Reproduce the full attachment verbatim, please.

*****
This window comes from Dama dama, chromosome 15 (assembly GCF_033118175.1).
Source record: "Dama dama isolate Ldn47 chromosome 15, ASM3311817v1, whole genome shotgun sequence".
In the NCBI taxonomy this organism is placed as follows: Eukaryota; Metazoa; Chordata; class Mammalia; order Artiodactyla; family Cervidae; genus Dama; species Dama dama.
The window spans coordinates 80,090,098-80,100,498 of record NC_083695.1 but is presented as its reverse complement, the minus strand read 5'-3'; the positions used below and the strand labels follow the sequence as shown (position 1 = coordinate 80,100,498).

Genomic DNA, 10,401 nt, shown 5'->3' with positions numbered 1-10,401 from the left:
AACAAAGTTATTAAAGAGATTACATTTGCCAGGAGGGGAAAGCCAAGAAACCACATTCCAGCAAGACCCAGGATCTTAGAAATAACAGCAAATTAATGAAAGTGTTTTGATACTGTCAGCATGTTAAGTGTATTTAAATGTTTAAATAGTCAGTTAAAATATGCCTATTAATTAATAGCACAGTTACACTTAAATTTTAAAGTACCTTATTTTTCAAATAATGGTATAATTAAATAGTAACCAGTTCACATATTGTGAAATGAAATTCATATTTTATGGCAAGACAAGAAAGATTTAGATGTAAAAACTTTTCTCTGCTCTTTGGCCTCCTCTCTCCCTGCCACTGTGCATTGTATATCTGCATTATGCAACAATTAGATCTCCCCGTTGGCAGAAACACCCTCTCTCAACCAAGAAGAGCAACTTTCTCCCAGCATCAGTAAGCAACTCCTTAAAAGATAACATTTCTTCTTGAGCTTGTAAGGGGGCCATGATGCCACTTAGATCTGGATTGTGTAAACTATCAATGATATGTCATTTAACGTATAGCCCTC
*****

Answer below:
This window comes from Dama dama, chromosome 15 (assembly GCF_033118175.1).
Source record: "Dama dama isolate Ldn47 chromosome 15, ASM3311817v1, whole genome shotgun sequence".
In the NCBI taxonomy this organism is placed as follows: Eukaryota; Metazoa; Chordata; class Mammalia; order Artiodactyla; family Cervidae; genus Dama; species Dama dama.
The window spans coordinates 80,090,098-80,100,498 of record NC_083695.1 but is presented as its reverse complement, the minus strand read 5'-3'; the positions used below and the strand labels follow the sequence as shown (position 1 = coordinate 80,100,498).

Genomic DNA, 10,401 nt, shown 5'->3' with positions numbered 1-10,401 from the left:
AACAAAGTTATTAAAGAGATTACATTTGCCAGGAGGGGAAAGCCAAGAAACCACATTCCAGCAAGACCCAGGATCTTAGAAATAACAGCAAATTAATGAAAGTGTTTTGATACTGTCAGCATGTTAAGTGTATTTAAATGTTTAAATAGTCAGTTAAAATATGCCTATTAATTAATAGCACAGTTACACTTAAATTTTAAAGTACCTTATTTTTCAAATAATGGTATAATTAAATAGTAACCAGTTCACATATTGTGAAATGAAATTCATATTTTATGGCAAGACAAGAAAGATTTAGATGTAAAAACTTTTCTCTGCTCTTTGGCCTCCTCTCTCCCTGCCACTGTGCATTGTATATCTGCATTATGCAACAATTAGATCTCCCCGTTGGCAGAAACACCCTCTCTCAACCAAGAAGAGCAACTTTCTCCCAGCATCAGTAAGCAACTCCTTAAAAGATAACATTTCTTCTTGAGCTTGTAAGGGGGCCATGATGCCACTTAGATCTGGATTGTGTAAACTATCAATGATATGTCATTTAACGTATAGCCCTC